Energy

Greenpeace Fails To Stop Oil Conference With Game ‘Cards Against Humanity’

(REUTERS/Yves Herman

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Andrew Follett Energy and Science Reporter
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Greenpeace activists tried to stop an oil conference Monday by playing a global warming-themed version of the popular game “Cards Against Humanity.”

Early Monday morning roughly 150 Greenpeace-affiliated protesters blocked the entrances to the Petroleum New Zealand Conference in Auckland. The protest broke up before noon, even though a Greenpeace spokesman claimed the activists would be around all day. The protesters failed to shut down the conference or prevent government officials from attending it.

Protesters brought Cards Against Humanity-imitation placards that were covered with global warming and anti-oil messages. “What is climate change fuel to? – Droughts, floods and rising seas,” read one sign. “What’s the difference between an oil spill and a solar spill? – A broken economy,” read another. Russel Norman, Greenpeace New Zealand’s executive director who was once a Green Member of Parliament, attended the protest.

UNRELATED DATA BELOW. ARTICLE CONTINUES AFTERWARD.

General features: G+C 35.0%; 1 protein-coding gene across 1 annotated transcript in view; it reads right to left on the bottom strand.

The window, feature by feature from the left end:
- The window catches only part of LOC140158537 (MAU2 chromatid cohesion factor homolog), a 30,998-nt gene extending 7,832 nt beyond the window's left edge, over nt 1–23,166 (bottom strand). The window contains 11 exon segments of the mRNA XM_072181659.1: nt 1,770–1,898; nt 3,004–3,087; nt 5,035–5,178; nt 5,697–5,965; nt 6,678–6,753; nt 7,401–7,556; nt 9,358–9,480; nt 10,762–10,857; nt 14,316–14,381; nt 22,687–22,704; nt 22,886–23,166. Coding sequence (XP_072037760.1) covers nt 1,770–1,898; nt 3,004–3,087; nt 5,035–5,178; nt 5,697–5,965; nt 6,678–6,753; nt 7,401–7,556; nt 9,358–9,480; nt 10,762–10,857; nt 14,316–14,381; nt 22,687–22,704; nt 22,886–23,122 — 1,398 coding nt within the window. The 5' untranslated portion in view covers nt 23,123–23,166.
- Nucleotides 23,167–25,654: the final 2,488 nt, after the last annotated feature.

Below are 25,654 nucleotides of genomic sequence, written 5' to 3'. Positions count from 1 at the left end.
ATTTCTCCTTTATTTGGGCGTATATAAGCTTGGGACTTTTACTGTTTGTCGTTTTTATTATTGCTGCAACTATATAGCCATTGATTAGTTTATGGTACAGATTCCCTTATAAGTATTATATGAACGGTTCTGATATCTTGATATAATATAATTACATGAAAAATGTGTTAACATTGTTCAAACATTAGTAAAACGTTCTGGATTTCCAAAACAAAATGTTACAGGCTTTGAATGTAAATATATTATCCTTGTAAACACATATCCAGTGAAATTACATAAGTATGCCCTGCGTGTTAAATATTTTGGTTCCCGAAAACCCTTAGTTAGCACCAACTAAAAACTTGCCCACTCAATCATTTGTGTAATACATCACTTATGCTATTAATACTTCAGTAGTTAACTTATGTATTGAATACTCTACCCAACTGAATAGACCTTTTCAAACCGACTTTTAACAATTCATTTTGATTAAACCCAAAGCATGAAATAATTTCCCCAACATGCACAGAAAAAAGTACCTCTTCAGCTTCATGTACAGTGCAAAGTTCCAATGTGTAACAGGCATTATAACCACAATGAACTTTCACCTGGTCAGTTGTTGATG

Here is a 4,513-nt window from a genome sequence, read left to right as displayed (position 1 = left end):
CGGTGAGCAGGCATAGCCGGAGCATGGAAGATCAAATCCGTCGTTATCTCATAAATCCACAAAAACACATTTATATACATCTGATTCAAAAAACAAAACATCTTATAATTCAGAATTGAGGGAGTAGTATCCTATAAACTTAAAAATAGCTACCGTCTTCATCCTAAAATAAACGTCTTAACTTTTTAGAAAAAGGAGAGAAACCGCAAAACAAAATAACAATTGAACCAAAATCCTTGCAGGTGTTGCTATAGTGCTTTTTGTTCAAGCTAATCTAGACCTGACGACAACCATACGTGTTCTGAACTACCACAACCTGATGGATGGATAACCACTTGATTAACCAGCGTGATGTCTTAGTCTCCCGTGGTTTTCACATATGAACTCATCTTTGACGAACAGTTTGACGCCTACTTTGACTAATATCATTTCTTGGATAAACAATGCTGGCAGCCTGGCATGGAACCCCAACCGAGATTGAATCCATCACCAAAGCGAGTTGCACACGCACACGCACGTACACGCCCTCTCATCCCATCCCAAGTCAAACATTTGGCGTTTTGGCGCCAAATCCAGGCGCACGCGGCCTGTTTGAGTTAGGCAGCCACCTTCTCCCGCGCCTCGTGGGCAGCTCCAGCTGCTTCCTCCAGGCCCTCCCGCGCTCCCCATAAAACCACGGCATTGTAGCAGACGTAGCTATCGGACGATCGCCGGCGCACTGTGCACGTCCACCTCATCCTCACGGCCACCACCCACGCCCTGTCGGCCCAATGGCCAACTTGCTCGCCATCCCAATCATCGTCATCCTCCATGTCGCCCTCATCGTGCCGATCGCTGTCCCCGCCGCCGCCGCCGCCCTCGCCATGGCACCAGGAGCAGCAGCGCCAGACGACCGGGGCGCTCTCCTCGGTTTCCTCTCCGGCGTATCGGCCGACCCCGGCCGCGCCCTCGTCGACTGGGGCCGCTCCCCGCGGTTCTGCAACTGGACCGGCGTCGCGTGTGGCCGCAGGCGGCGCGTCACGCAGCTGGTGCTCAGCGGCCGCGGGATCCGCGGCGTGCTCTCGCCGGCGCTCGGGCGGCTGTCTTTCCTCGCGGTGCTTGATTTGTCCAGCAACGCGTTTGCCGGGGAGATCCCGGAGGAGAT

“The decision was made to leave in a dignified manner. This is it for today, until our next direct action event,” Steve Abel, a Greenpeace spokesperson, told the news website Stuff.co.nz. “We have a government and an oil industry hell-bent on drilling for the very oil that must stay in the ground if we’re going to avoid climate change causing human catastrophe.”

Roughly 60 activists were charged with illegal trespassing.

New Zealand’s Minister of Energy Simon Bridges used the conference to announce that the government would open more than 193,000 square miles of territory to oil exploration. Bridges stated the biggest obstacle to developing the country’s oil industry was historically low prices.

“When the economic circumstances are as they are at the moment, then participants in the exploration sector have to act in a financially prudent manner and when you consider an exploratory well could cost in excess of $100 million to drill that’s not probably not financially prudent at the moment, “John Kidd, an oil and gas analyst at Woodward Partners, told Radio New Zealand in February.

New Zealand  imports more than half its oil, according to government data. The country could have enormous oil and natural gas potential, but relatively little exploration has been done.

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